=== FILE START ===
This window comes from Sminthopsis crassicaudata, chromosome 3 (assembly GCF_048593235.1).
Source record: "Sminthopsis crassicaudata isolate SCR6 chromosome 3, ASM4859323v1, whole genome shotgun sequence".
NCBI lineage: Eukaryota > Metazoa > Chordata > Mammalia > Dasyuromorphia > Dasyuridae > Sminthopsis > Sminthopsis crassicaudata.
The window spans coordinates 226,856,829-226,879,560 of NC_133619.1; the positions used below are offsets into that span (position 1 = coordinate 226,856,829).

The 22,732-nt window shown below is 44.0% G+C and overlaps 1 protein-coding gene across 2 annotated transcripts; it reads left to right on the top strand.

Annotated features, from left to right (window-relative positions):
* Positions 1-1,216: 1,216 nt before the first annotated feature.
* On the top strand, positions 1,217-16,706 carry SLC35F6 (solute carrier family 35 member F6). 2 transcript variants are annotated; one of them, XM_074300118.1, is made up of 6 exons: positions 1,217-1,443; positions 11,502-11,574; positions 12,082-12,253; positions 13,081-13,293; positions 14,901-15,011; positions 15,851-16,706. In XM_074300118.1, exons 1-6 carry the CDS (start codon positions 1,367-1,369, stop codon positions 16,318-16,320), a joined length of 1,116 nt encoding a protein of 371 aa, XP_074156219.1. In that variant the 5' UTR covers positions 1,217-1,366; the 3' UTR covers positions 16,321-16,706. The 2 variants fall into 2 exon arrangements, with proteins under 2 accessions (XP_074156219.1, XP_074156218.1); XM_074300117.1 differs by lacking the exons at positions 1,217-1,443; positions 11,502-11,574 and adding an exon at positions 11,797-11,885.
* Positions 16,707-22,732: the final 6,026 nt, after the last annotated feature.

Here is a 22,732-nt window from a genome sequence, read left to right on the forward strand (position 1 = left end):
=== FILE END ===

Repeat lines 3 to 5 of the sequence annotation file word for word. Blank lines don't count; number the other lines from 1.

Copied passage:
NCBI lineage: Eukaryota > Metazoa > Chordata > Mammalia > Dasyuromorphia > Dasyuridae > Sminthopsis > Sminthopsis crassicaudata.
The window spans coordinates 226,856,829-226,879,560 of NC_133619.1; the positions used below are offsets into that span (position 1 = coordinate 226,856,829).

The 22,732-nt window shown below is 44.0% G+C and overlaps 1 protein-coding gene across 2 annotated transcripts; it reads left to right on the top strand.